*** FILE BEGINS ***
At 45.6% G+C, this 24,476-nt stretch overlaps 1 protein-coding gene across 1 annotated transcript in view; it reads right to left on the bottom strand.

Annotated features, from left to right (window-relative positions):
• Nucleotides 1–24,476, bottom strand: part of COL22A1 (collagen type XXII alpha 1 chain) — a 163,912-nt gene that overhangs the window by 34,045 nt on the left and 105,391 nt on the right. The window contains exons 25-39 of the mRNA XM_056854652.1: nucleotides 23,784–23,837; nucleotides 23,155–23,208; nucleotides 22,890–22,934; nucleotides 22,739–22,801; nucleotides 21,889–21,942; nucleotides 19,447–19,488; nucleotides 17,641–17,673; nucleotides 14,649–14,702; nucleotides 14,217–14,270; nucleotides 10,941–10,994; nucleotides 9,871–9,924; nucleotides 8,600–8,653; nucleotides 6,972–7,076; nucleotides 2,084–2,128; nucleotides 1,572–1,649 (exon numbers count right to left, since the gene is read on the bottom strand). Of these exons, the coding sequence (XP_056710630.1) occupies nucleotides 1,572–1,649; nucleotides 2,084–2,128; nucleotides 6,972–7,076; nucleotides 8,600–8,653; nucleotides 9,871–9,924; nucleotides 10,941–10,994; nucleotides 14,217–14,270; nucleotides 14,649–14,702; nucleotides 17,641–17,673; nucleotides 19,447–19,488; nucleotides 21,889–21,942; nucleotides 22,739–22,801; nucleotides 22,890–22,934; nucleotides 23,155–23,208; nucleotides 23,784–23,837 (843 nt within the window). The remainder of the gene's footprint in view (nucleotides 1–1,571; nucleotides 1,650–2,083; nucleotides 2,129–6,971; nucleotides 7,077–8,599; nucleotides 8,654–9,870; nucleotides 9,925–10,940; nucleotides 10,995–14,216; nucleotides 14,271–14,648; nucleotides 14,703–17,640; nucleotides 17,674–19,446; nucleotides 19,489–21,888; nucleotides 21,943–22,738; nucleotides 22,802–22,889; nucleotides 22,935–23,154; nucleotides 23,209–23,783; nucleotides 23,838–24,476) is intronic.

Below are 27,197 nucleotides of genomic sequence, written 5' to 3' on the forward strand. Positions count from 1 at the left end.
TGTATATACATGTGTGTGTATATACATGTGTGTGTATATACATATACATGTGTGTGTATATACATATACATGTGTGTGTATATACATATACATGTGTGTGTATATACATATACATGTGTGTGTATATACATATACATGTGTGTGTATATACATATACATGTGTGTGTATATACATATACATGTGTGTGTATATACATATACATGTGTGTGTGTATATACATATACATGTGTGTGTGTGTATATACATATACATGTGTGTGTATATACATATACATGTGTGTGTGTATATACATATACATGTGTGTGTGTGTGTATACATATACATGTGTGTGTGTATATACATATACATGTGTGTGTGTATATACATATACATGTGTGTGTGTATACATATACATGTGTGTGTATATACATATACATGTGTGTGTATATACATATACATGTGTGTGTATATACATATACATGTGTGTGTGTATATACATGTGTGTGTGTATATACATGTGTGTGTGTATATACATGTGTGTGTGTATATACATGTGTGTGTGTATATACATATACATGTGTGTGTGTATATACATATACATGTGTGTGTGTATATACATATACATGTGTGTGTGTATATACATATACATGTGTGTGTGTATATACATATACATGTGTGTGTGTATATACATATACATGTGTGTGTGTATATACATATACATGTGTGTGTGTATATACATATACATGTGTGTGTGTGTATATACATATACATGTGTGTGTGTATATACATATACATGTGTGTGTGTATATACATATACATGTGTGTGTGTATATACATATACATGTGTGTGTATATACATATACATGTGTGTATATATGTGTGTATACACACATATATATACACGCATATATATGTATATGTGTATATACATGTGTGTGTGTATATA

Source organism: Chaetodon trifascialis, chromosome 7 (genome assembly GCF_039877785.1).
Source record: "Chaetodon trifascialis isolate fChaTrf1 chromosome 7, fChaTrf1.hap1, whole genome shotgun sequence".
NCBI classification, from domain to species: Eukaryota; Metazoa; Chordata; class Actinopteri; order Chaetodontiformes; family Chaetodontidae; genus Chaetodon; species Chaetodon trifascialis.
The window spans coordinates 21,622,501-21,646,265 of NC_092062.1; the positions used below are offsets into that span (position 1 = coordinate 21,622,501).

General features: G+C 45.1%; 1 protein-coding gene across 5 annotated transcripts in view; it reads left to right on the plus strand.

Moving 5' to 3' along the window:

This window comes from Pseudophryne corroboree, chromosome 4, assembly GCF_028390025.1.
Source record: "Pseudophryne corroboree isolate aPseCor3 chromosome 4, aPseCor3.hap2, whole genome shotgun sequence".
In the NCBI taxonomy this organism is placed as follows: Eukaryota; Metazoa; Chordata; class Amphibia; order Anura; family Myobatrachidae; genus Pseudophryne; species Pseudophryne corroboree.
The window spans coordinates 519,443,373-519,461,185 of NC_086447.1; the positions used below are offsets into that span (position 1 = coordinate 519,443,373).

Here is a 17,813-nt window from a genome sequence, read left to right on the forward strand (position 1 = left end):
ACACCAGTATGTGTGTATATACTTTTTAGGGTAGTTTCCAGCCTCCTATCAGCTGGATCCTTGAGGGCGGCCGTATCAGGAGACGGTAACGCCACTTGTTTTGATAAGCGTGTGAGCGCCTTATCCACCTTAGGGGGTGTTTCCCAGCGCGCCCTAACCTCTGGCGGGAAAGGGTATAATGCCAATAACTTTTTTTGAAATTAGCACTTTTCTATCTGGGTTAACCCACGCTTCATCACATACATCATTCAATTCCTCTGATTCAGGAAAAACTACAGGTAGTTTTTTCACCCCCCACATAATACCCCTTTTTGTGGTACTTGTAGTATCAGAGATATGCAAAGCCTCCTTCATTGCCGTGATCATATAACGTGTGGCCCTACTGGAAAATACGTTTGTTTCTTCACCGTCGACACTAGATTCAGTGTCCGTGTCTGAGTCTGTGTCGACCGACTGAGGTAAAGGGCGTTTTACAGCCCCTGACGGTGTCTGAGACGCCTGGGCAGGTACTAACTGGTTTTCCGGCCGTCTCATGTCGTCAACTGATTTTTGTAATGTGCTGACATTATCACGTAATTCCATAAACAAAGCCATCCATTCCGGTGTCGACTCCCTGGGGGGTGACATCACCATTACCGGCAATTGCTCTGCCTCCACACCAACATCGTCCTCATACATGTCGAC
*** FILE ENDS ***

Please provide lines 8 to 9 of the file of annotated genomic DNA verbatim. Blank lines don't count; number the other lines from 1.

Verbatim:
NCBI classification, from domain to species: Eukaryota; Metazoa; Chordata; class Actinopteri; order Chaetodontiformes; family Chaetodontidae; genus Chaetodon; species Chaetodon trifascialis.
The window spans coordinates 21,622,501-21,646,265 of NC_092062.1; the positions used below are offsets into that span (position 1 = coordinate 21,622,501).